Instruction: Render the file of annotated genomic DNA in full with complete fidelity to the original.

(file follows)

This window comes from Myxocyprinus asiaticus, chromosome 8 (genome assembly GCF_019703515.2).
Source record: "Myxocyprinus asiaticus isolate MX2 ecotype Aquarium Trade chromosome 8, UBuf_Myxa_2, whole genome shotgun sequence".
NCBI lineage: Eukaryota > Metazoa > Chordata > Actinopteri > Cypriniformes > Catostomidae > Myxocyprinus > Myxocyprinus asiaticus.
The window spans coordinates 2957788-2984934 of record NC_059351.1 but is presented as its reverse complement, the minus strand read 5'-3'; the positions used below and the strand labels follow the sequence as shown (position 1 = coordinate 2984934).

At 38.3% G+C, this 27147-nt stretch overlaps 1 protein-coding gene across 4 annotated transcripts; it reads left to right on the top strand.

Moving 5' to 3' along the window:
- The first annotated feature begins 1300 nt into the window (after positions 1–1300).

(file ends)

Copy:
This window comes from Myxocyprinus asiaticus, chromosome 8 (genome assembly GCF_019703515.2).
Source record: "Myxocyprinus asiaticus isolate MX2 ecotype Aquarium Trade chromosome 8, UBuf_Myxa_2, whole genome shotgun sequence".
NCBI lineage: Eukaryota > Metazoa > Chordata > Actinopteri > Cypriniformes > Catostomidae > Myxocyprinus > Myxocyprinus asiaticus.
The window spans coordinates 2957788-2984934 of record NC_059351.1 but is presented as its reverse complement, the minus strand read 5'-3'; the positions used below and the strand labels follow the sequence as shown (position 1 = coordinate 2984934).

At 38.3% G+C, this 27147-nt stretch overlaps 1 protein-coding gene across 4 annotated transcripts; it reads left to right on the top strand.

Moving 5' to 3' along the window:
- The first annotated feature begins 1300 nt into the window (after positions 1–1300).